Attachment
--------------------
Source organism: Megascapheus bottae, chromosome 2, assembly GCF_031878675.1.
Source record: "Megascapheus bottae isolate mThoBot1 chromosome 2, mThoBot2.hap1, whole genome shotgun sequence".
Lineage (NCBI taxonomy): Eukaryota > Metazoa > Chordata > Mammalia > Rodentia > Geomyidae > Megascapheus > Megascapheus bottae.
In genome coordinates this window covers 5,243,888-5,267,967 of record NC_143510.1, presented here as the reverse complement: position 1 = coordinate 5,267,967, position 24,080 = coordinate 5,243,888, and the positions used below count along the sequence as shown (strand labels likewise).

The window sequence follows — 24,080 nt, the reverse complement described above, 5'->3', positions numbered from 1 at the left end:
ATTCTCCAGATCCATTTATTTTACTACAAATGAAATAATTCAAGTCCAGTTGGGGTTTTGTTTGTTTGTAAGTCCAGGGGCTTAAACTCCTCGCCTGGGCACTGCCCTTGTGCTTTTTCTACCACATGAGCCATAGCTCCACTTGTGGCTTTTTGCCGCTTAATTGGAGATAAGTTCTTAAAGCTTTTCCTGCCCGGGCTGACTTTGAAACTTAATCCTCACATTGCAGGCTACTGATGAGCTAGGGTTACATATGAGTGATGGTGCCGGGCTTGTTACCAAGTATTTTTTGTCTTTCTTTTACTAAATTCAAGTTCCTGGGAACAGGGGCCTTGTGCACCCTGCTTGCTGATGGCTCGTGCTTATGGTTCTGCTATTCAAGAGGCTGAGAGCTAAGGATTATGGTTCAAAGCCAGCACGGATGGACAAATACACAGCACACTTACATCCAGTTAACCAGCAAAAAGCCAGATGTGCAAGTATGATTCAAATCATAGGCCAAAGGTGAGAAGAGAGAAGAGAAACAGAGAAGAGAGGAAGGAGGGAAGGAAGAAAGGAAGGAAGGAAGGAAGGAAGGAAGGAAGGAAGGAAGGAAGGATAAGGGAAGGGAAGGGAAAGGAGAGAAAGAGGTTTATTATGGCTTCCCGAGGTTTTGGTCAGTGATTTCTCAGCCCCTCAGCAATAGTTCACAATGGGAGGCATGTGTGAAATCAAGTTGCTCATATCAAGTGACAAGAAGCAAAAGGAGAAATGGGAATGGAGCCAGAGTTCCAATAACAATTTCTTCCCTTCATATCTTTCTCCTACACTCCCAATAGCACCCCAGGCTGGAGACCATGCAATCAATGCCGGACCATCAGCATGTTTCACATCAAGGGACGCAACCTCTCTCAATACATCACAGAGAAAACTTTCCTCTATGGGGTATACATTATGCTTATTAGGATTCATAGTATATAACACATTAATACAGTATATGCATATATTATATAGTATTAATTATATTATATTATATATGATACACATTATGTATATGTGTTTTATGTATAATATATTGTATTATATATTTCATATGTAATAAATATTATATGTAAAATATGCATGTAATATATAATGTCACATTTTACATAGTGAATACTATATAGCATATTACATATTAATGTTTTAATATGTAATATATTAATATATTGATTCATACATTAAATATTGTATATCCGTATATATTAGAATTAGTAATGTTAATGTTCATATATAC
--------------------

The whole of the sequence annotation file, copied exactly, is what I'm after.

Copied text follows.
Source organism: Megascapheus bottae, chromosome 2, assembly GCF_031878675.1.
Source record: "Megascapheus bottae isolate mThoBot1 chromosome 2, mThoBot2.hap1, whole genome shotgun sequence".
Lineage (NCBI taxonomy): Eukaryota > Metazoa > Chordata > Mammalia > Rodentia > Geomyidae > Megascapheus > Megascapheus bottae.
In genome coordinates this window covers 5,243,888-5,267,967 of record NC_143510.1, presented here as the reverse complement: position 1 = coordinate 5,267,967, position 24,080 = coordinate 5,243,888, and the positions used below count along the sequence as shown (strand labels likewise).

The window sequence follows — 24,080 nt, the reverse complement described above, 5'->3', positions numbered from 1 at the left end:
ATTCTCCAGATCCATTTATTTTACTACAAATGAAATAATTCAAGTCCAGTTGGGGTTTTGTTTGTTTGTAAGTCCAGGGGCTTAAACTCCTCGCCTGGGCACTGCCCTTGTGCTTTTTCTACCACATGAGCCATAGCTCCACTTGTGGCTTTTTGCCGCTTAATTGGAGATAAGTTCTTAAAGCTTTTCCTGCCCGGGCTGACTTTGAAACTTAATCCTCACATTGCAGGCTACTGATGAGCTAGGGTTACATATGAGTGATGGTGCCGGGCTTGTTACCAAGTATTTTTTGTCTTTCTTTTACTAAATTCAAGTTCCTGGGAACAGGGGCCTTGTGCACCCTGCTTGCTGATGGCTCGTGCTTATGGTTCTGCTATTCAAGAGGCTGAGAGCTAAGGATTATGGTTCAAAGCCAGCACGGATGGACAAATACACAGCACACTTACATCCAGTTAACCAGCAAAAAGCCAGATGTGCAAGTATGATTCAAATCATAGGCCAAAGGTGAGAAGAGAGAAGAGAAACAGAGAAGAGAGGAAGGAGGGAAGGAAGAAAGGAAGGAAGGAAGGAAGGAAGGAAGGAAGGAAGGAAGGAAGGATAAGGGAAGGGAAGGGAAAGGAGAGAAAGAGGTTTATTATGGCTTCCCGAGGTTTTGGTCAGTGATTTCTCAGCCCCTCAGCAATAGTTCACAATGGGAGGCATGTGTGAAATCAAGTTGCTCATATCAAGTGACAAGAAGCAAAAGGAGAAATGGGAATGGAGCCAGAGTTCCAATAACAATTTCTTCCCTTCATATCTTTCTCCTACACTCCCAATAGCACCCCAGGCTGGAGACCATGCAATCAATGCCGGACCATCAGCATGTTTCACATCAAGGGACGCAACCTCTCTCAATACATCACAGAGAAAACTTTCCTCTATGGGGTATACATTATGCTTATTAGGATTCATAGTATATAACACATTAATACAGTATATGCATATATTATATAGTATTAATTATATTATATTATATATGATACACATTATGTATATGTGTTTTATGTATAATATATTGTATTATATATTTCATATGTAATAAATATTATATGTAAAATATGCATGTAATATATAATGTCACATTTTACATAGTGAATACTATATAGCATATTACATATTAATGTTTTAATATGTAATATATTAATATATTGATTCATACATTAAATATTGTATATCCGTATATATTAGAATTAGTAATGTTAATGTTCATATATAC